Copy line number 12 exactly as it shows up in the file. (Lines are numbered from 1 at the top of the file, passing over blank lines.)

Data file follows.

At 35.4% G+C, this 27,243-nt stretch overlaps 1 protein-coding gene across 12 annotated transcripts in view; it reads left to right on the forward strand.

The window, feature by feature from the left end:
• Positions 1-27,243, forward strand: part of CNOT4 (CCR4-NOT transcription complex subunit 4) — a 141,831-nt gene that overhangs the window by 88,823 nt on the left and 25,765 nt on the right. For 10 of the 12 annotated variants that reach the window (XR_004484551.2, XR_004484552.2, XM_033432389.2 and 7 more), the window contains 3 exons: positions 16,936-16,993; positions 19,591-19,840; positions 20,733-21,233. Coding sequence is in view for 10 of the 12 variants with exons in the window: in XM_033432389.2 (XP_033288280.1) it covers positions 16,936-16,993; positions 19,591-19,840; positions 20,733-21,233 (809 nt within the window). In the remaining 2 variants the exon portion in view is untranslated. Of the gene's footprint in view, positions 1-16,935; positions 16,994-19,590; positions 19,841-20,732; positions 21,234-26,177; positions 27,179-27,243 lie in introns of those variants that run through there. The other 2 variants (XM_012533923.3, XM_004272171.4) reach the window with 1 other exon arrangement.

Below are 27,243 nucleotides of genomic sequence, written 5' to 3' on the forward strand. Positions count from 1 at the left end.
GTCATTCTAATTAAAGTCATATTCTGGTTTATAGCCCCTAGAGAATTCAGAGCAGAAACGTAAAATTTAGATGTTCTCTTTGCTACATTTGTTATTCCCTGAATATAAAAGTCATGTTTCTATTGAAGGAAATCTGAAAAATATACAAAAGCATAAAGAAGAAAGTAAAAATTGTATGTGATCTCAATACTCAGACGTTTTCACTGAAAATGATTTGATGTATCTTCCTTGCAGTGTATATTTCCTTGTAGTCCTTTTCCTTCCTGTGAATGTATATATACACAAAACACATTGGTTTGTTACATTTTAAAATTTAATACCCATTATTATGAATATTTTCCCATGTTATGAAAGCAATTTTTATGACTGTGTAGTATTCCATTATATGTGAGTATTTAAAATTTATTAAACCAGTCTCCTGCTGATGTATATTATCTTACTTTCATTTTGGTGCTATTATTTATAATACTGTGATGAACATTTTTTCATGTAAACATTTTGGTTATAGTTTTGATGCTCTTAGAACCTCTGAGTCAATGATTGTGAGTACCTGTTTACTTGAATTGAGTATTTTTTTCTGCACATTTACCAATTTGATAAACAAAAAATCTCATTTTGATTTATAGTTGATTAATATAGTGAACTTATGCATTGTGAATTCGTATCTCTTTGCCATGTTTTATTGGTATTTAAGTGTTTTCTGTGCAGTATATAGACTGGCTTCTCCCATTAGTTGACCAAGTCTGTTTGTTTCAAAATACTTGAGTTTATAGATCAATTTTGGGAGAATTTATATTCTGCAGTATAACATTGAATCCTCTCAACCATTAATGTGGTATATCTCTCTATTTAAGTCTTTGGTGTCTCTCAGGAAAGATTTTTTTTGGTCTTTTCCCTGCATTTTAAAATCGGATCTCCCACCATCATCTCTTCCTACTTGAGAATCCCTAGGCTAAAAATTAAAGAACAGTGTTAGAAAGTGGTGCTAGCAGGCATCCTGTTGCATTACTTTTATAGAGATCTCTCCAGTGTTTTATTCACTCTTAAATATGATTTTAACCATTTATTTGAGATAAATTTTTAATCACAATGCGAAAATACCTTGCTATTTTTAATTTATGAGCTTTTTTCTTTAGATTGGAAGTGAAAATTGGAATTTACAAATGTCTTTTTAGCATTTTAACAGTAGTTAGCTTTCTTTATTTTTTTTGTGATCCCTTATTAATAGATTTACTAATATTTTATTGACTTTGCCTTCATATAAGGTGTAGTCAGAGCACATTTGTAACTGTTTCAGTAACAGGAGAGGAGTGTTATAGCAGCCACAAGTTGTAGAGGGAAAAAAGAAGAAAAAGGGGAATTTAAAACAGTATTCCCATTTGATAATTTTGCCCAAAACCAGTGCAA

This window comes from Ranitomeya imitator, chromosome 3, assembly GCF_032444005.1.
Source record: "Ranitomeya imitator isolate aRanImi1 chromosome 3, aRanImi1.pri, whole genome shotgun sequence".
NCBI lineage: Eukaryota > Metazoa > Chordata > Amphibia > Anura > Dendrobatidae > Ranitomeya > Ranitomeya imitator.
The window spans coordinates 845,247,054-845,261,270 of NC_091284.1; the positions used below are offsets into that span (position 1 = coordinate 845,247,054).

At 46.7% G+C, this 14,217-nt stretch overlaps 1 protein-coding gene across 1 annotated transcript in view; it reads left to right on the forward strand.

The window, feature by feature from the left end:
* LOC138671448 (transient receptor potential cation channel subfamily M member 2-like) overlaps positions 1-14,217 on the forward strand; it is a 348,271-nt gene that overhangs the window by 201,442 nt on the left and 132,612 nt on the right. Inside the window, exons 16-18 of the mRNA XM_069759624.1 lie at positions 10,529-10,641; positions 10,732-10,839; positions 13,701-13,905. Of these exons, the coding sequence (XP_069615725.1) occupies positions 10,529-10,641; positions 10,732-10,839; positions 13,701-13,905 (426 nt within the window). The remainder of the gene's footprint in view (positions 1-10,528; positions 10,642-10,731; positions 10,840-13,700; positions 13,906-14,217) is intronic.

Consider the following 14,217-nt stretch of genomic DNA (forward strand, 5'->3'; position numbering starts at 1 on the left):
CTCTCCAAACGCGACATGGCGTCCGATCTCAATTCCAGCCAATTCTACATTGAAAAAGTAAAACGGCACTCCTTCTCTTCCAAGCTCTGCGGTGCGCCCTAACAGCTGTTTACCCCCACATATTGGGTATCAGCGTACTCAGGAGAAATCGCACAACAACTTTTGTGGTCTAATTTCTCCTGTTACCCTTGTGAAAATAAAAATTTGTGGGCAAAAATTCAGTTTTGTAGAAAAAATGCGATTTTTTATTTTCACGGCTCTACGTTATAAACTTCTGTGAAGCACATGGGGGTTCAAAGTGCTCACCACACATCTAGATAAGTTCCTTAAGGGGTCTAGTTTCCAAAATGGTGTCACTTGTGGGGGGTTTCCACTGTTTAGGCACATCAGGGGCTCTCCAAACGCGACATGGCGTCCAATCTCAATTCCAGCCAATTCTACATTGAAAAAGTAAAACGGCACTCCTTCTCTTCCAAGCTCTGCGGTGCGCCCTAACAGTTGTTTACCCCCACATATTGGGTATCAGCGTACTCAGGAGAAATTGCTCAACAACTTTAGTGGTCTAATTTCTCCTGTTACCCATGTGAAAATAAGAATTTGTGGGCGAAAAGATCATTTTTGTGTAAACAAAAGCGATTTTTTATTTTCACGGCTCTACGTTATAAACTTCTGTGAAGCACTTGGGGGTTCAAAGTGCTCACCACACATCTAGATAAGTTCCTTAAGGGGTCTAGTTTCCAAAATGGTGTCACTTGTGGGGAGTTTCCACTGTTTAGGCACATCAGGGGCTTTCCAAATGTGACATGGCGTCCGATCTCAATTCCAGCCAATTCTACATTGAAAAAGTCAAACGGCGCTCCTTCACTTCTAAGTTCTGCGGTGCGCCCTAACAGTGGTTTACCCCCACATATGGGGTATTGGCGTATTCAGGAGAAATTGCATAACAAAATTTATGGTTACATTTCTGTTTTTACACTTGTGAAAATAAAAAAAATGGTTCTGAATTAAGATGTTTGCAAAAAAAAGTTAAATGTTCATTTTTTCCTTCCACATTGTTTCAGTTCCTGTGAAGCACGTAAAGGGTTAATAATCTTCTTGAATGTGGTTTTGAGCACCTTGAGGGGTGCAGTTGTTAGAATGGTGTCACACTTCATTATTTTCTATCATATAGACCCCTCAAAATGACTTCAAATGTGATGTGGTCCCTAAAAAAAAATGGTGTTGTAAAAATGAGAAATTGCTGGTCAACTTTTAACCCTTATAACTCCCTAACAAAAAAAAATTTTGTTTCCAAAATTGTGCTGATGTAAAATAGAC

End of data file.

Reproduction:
* LOC138671448 (transient receptor potential cation channel subfamily M member 2-like) overlaps positions 1-14,217 on the forward strand; it is a 348,271-nt gene that overhangs the window by 201,442 nt on the left and 132,612 nt on the right. Inside the window, exons 16-18 of the mRNA XM_069759624.1 lie at positions 10,529-10,641; positions 10,732-10,839; positions 13,701-13,905. Of these exons, the coding sequence (XP_069615725.1) occupies positions 10,529-10,641; positions 10,732-10,839; positions 13,701-13,905 (426 nt within the window). The remainder of the gene's footprint in view (positions 1-10,528; positions 10,642-10,731; positions 10,840-13,700; positions 13,906-14,217) is intronic.